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    Questions & Answers: Advance Directives and End of Life Decisions

    If I refuse life support, will I still receive treatment for any pain I might have?

    Many people mistakenly think that by refusing aggressive medical treatments they could be refusing all medical care. This is not the case. A dying person needs medical care, but care whose goal is comfort, not cure. This often is called "palliative care."

    It is not just pain medication, although pain management is an important part of palliative care. It also can include medications for depression and anxiety, or even surgery, radiation, antibiotics, or other treatments that normally are used to cure, but in this case are used to make the person more comfortable. Palliative care is care for the whole person and so may also include spiritual and social supports and well as support for those caring for the patient.

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    Can I refuse artificial nutrition and hydration (tube feeding)?

    Yes. Artificial nutrition and hydration (often called "tube feeding") are life-sustaining treatments, and your refusal is protected under the law. Much as a ventilator supports breathing or a dialysis machine replaces kidney function, tube feeding provides nutrition and fluid to the body.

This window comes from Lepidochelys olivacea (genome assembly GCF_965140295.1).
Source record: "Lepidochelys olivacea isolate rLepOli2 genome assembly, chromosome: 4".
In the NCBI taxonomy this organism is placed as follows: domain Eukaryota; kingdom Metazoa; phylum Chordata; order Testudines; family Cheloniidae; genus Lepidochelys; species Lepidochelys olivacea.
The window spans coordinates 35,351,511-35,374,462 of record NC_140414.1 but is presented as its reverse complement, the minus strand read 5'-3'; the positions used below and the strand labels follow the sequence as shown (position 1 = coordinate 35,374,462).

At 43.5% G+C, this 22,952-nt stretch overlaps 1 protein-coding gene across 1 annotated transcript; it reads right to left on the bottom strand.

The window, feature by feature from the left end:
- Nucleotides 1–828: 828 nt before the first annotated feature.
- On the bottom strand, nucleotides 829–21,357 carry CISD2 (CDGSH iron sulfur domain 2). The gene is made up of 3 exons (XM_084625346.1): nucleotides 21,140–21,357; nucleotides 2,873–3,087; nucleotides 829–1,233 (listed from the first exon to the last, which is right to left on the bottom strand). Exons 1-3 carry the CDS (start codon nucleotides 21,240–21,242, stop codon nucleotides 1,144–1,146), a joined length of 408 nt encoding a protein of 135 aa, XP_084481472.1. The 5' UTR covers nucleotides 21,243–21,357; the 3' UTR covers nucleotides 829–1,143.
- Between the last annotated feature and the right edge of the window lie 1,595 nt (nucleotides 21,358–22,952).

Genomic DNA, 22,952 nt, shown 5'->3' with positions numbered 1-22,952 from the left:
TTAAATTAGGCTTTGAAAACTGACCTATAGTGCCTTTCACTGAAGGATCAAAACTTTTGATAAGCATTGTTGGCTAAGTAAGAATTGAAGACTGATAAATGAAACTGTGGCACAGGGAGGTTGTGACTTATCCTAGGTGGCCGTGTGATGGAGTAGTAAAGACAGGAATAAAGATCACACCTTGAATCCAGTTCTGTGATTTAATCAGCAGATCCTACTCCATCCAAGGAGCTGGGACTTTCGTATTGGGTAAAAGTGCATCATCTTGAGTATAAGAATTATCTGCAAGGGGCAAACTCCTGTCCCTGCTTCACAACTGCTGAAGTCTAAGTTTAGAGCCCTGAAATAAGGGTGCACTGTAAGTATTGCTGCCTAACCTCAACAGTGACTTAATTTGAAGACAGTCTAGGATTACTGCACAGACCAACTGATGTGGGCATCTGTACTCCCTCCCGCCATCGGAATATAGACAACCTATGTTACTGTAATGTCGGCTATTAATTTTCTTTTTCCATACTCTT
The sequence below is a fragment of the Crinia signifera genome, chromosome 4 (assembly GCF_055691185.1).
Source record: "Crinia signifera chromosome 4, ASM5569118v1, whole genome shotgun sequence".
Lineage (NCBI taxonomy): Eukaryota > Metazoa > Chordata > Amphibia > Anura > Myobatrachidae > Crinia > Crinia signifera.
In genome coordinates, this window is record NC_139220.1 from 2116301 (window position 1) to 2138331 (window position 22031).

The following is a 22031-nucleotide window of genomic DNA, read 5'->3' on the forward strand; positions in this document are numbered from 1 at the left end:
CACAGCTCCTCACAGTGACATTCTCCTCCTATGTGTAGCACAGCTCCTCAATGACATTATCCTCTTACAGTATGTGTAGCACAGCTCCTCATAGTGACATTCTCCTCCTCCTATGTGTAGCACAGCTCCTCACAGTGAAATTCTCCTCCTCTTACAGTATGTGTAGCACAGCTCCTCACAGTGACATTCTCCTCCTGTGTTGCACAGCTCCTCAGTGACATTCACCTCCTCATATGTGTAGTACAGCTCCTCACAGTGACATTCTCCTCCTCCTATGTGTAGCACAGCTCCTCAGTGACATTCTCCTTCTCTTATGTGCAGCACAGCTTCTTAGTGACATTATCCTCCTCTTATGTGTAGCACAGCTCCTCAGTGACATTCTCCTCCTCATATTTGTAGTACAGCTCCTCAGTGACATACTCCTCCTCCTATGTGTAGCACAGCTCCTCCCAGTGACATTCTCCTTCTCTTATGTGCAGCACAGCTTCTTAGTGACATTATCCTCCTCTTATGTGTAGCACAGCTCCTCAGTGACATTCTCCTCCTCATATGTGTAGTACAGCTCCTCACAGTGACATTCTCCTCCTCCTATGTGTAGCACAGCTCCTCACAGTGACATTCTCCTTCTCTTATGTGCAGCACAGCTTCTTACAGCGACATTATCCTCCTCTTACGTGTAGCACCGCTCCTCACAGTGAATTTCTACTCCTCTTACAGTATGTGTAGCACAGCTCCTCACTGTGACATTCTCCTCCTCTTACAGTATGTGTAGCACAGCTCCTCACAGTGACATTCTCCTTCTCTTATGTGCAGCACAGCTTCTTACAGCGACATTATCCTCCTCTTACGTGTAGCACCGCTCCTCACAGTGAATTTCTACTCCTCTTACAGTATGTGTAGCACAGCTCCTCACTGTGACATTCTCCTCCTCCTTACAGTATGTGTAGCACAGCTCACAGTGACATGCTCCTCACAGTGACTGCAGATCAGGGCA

As with other treatments, artificial nutrition and hydration can be used temporarily until the person can eat and drink again. Some people depend permanently on artificial nutrition and hydration, and still find life to be rewarding and meaningful.

    On the other hand, difficulties about the use of artificial nutrition and hydration arise when patients are terminally ill or have suffered irreversible brain damage.

    Is it painful to stop artificial nutrition and hydration?

    No. Contrary to some claims, stopping artificial nutrition and hydration in dying, brain-damaged, or permanently unconscious patients does not result in painful death. A growing body of evidence shows that avoiding or withdrawing artificial nutrition and hydration allows a peaceful and pain-free death. Avoiding forced feeding in someone who is too sick to eat or drink is vastly different from keeping food and water away from a healthy person who is hungry and thirsty. Symptoms, such as dry mouth, can be managed with palliative care (comfort care).

    WebMD Medical Reference from the National Hospice and Palliative Care Organization

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